I went to Mississippi to escape reality.
There was no other reason.
My friend of 30 years had gotten fed up to the quitting point with a job in the human services industry. In fact, both of us had spent most of our careers in the service of others. Lately, a newly-discovered love of all things “data” had taken over the human element. Her bosses wished to know why it took so long for the ER’s only night-shift tech to complete CAT scans for all who needed them. Signing reports with the phrase, “The only tech on duty,” didn’t avail much. Meanwhile, on my watch, students sat for hours waiting for other students to complete state standardized tests. It’s a validated world, and if you aren’t rolling in the right numbers, they’ll close the house on you like a shark in Vegas.
Or wherever you find yourself.
I wasn’t sure if I wanted a do-over or if I wanted to burn my bridges Norma Ray style, but over coffee, the tech from Illinois and the teacher from Tennessee decided to go to The River. I decided I wanted to capture the Big Daddy in some way I hadn’t before.
Not that I hadn’t tried. There’s a photo of me on a river boat, the Delta Queen, when I was twelve. I have just bragged to my dad that I’ve been to the Coast of Arkansas, as if there is such a thing. I have only just touched the yellow sand on the west bank of the Mississippi at Memphis. You would think I had crossed the Jordan from the fuss I make. In the photo, the rest of the family has left to hear a band. I’m alone on the lonely side of the boat, and my dad snaps the picture. I manage a smile, but there’s something sobering about this river. You don’t come to the river lightly the way you run down the beach at Gulf Shores.
This time, I’m decades older, and I really don’t have a plan.
This time, it’s Natchez.
We pull in just on evening after driving through halls of twisting vines and Spanish moss. If you didn’t know you were on U.S. 28, you would think you had made a wrong turn into Guatemala. The dark highway spits us out on the Natchez Trace just above the point where it becomes Devereaux Street. We pass by Highway 552. I don’t tell my friend that I wrote a whole world of crime fiction back in 2010, most of which occurs on that road. The GPS voice harps that our turn is coming up. I almost believe I could tell my friend to turn around, maybe the Tharpes are home, we should maybe talk about the murder, maybe somebody made gumbo tonight. Instead we turn in the parking lot at the Natchez Grand Hotel, get checked in, and head down, like everybody else, to Silver Street.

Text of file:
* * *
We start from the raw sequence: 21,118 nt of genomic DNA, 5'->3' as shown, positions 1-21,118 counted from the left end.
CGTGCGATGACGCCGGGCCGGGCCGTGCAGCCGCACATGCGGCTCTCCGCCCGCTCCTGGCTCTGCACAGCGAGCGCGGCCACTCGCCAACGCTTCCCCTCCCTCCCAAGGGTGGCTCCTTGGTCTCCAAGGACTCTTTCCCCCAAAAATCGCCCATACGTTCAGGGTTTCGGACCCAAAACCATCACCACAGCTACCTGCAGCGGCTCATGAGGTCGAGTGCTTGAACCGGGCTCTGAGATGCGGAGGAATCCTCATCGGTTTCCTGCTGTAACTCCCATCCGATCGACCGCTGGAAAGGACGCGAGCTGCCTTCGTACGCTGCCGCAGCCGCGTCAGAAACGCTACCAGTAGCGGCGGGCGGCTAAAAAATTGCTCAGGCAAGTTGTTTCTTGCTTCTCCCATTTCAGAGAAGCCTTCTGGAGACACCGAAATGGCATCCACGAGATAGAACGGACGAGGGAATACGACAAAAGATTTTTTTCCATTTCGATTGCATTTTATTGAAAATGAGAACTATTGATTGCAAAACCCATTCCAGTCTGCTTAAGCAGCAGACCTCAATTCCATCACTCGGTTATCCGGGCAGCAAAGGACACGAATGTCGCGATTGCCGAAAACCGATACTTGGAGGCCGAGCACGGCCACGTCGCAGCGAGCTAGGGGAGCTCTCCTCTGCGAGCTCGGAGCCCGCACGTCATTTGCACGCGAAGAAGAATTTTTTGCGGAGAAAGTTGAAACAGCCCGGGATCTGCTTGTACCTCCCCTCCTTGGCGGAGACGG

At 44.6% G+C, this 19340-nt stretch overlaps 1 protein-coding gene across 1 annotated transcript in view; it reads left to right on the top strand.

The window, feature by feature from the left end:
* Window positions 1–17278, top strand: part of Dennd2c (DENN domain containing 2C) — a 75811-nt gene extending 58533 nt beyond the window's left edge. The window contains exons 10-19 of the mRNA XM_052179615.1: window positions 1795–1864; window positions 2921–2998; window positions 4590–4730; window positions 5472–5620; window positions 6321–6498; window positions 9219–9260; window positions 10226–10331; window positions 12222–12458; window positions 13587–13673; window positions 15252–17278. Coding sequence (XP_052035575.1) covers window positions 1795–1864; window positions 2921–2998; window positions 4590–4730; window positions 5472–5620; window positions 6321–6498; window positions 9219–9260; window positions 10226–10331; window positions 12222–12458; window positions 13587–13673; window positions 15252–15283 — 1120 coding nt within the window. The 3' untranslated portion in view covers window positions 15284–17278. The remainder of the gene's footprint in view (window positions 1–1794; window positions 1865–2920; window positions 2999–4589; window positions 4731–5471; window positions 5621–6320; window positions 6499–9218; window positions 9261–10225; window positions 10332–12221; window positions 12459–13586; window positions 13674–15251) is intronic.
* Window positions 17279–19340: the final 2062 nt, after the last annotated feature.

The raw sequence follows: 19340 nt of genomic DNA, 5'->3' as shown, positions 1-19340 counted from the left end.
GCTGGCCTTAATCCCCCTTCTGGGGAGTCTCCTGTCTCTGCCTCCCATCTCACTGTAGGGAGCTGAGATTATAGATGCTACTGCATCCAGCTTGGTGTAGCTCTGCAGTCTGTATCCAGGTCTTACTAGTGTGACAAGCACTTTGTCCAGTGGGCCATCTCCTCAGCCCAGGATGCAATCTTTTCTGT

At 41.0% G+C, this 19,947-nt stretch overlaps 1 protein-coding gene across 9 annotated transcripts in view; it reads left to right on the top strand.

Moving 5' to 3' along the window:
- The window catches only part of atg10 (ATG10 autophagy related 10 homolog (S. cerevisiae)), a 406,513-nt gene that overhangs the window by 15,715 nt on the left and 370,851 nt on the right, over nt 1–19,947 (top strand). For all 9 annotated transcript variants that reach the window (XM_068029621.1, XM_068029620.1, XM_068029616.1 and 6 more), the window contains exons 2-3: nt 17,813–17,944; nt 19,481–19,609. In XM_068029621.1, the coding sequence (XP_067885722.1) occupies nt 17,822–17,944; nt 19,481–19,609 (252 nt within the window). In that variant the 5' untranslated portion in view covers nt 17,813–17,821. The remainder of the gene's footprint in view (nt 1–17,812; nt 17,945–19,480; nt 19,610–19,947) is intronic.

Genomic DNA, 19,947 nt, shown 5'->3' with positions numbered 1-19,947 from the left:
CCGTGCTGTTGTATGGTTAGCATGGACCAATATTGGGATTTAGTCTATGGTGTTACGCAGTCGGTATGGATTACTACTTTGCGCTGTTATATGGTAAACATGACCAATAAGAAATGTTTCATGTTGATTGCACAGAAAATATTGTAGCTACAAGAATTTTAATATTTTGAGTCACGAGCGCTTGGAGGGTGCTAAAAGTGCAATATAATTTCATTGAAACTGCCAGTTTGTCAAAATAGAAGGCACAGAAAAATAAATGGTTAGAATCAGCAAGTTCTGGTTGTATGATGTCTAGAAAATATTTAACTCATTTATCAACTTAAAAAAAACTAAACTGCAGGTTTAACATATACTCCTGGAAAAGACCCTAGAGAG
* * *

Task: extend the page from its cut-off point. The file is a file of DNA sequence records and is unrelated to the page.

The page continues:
It’s the oldest part of town, where riverboats once brought gamblers and the lawless looking to raise funds for further travel or maybe a more comfortable bed. Everyone, from Spanish missionaries to Jesse James, stayed on Silver Street at one time or another. We stop into Magnolia Grill and have to wait forty-five minutes for a table. Not for the last time, we order oysters Bienville, but I know twilight is coming, and like everyone else, I want to capture the River.
At first, there’s a pink pillar of cloud just over the water about mid-way. This begins a moment-by-moment change in gradation of color until the mist starts building, obscuring the view of the bridge joining Natchez to Vidalia, Louisiana. Vidalia is a little town like you’d find anywhere except with Crawfish. The shift in color continues until the atmosphere is rendered platinum, the same color as the bridge. For a while, you can’t see the bridge for the murk. When it’s almost too dark, I snap a few photos.
This murky darkness with only a ball of fire for light brings everyone out of the restaurant. It’s as if we’ve all lost our minds and decided to dance in the last of the pink light. Like we’re thinking maybe the ball of fire will sink into the platinum water for the last time. The people standing on either side of me don’t speak English. One group is from Poland, another from Japan. I am native to the river but from much farther upstream. We have all come here looking for something in the gray murk. We have unspoken questions. If the River answers, we are sworn to secrecy.
Rapidly, I realize I’m experiencing an eclipse. The bridge is a heavenly body; the River is the Sun, and it’s fading, stealing away its own light and leaving a monochrome dream. Even the tourists are quiet now. We can’t even see each other. What sound not swallowed in mist is dwarfed by a strange river high-tide and the breeze in the poplars.
There is no way of measuring this experience, and I don’t want to. I don’t want to hear the statistics on flooding or the number of riverboats, tug boats, or barges on any given day. I don’t want even the scent of validation. I have learned in brutal ways that validation is overrated and possibly not even a real thing. Some ways you look at this River, it is an illusion. At twilight, you have to accept it on blind faith. You feel through the mist for it, like groping to get your life back.